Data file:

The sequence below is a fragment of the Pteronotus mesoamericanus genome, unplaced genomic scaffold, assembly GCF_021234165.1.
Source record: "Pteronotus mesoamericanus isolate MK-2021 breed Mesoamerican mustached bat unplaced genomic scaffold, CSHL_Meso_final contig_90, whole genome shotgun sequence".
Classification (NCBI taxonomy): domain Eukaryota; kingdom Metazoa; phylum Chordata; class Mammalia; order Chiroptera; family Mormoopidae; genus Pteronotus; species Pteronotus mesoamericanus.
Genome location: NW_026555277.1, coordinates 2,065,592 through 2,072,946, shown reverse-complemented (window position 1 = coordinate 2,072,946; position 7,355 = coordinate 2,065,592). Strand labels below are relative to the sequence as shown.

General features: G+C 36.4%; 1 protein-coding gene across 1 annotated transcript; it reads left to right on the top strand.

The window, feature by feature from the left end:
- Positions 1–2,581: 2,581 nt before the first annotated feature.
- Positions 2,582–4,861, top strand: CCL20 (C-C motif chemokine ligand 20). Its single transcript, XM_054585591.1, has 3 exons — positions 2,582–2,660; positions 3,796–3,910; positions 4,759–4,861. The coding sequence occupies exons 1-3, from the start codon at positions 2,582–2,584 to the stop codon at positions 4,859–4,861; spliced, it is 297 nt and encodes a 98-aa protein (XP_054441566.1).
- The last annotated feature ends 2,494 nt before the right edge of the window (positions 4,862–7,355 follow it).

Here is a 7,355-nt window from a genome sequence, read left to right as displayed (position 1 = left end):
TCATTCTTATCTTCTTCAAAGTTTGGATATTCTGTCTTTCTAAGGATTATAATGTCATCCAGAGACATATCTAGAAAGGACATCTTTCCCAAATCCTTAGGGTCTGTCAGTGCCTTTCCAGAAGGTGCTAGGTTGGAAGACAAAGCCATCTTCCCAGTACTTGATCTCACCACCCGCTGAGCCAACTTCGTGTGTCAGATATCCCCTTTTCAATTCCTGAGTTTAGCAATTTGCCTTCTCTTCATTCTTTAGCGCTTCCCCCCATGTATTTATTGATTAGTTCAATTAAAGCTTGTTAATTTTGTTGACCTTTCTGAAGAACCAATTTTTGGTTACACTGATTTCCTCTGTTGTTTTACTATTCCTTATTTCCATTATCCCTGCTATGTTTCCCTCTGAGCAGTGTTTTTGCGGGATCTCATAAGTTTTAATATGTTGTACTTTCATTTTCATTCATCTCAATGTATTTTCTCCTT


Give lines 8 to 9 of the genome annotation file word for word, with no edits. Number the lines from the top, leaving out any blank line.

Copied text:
- Positions 2,582–4,861, top strand: CCL20 (C-C motif chemokine ligand 20). Its single transcript, XM_054585591.1, has 3 exons — positions 2,582–2,660; positions 3,796–3,910; positions 4,759–4,861. The coding sequence occupies exons 1-3, from the start codon at positions 2,582–2,584 to the stop codon at positions 4,859–4,861; spliced, it is 297 nt and encodes a 98-aa protein (XP_054441566.1).
- The last annotated feature ends 2,494 nt before the right edge of the window (positions 4,862–7,355 follow it).